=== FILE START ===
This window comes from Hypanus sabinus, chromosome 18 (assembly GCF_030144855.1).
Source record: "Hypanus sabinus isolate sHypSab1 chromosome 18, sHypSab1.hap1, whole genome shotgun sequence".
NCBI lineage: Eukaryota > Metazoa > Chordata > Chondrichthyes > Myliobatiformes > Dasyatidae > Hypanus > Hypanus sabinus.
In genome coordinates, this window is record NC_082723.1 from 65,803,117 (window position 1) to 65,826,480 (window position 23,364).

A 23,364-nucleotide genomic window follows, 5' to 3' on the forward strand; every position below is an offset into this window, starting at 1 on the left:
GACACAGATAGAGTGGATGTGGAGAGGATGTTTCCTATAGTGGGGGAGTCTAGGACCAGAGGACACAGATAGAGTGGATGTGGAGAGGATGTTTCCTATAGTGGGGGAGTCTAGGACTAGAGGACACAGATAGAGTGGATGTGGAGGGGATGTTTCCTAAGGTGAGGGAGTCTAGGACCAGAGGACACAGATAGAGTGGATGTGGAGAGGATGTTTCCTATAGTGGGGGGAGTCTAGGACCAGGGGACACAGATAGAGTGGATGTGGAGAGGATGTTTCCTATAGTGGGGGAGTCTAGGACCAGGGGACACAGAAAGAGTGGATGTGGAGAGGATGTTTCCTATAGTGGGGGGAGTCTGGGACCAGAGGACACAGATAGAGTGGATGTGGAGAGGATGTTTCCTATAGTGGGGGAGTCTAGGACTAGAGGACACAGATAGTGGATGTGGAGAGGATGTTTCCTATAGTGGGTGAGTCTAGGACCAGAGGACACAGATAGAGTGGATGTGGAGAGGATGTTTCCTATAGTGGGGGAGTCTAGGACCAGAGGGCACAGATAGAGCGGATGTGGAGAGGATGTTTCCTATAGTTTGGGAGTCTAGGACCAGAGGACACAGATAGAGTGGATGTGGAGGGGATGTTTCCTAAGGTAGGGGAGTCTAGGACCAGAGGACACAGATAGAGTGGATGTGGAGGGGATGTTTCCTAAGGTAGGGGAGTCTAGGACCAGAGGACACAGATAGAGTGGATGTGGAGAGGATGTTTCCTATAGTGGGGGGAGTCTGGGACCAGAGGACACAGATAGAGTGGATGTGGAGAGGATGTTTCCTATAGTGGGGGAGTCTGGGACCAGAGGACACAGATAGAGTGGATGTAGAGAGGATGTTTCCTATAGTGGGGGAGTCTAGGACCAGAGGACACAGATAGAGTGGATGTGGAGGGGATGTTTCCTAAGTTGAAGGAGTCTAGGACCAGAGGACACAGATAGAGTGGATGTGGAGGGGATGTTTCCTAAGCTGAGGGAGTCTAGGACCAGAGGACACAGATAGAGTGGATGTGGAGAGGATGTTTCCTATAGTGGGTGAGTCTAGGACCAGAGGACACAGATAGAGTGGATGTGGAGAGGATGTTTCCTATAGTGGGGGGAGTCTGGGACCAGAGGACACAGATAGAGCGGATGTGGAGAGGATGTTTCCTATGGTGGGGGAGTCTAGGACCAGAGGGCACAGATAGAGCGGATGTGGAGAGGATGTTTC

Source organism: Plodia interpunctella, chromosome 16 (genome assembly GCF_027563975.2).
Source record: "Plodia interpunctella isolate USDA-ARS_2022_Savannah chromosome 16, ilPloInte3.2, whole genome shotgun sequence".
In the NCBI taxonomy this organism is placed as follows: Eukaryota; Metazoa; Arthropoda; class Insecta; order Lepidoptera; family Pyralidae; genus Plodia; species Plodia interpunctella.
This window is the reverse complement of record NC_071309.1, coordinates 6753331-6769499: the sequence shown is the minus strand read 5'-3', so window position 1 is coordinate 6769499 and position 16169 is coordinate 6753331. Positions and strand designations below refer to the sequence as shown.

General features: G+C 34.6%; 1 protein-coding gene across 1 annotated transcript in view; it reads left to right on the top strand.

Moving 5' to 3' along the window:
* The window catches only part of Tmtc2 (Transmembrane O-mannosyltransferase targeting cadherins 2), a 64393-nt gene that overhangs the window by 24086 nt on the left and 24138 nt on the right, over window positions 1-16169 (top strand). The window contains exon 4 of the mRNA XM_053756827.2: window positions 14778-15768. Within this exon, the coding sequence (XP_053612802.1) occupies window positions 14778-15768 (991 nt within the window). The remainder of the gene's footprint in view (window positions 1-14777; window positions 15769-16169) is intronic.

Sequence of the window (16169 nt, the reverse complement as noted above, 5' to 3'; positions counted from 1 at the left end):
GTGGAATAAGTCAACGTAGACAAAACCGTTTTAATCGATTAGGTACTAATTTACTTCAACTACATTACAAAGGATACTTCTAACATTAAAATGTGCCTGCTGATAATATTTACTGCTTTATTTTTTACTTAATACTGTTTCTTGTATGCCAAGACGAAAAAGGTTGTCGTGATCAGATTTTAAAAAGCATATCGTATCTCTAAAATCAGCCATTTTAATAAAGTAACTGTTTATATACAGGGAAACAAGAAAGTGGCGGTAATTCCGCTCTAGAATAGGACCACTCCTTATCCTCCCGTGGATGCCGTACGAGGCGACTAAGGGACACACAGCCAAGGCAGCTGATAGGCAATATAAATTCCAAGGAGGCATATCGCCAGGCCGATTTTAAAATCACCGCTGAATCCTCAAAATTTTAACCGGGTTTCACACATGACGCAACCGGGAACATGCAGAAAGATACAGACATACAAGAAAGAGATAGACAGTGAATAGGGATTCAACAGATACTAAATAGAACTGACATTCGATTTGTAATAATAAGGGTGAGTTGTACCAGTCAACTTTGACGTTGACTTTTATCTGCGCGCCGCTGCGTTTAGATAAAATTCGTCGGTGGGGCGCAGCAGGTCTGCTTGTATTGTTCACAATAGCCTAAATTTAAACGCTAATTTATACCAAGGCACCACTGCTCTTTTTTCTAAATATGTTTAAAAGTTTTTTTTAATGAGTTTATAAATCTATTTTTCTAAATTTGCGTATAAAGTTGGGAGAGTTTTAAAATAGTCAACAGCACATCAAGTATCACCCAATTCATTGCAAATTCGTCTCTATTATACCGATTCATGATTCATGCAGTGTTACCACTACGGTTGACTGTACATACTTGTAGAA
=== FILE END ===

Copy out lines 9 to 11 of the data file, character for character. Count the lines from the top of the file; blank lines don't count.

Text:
In the NCBI taxonomy this organism is placed as follows: Eukaryota; Metazoa; Arthropoda; class Insecta; order Lepidoptera; family Pyralidae; genus Plodia; species Plodia interpunctella.
This window is the reverse complement of record NC_071309.1, coordinates 6753331-6769499: the sequence shown is the minus strand read 5'-3', so window position 1 is coordinate 6769499 and position 16169 is coordinate 6753331. Positions and strand designations below refer to the sequence as shown.

General features: G+C 34.6%; 1 protein-coding gene across 1 annotated transcript in view; it reads left to right on the top strand.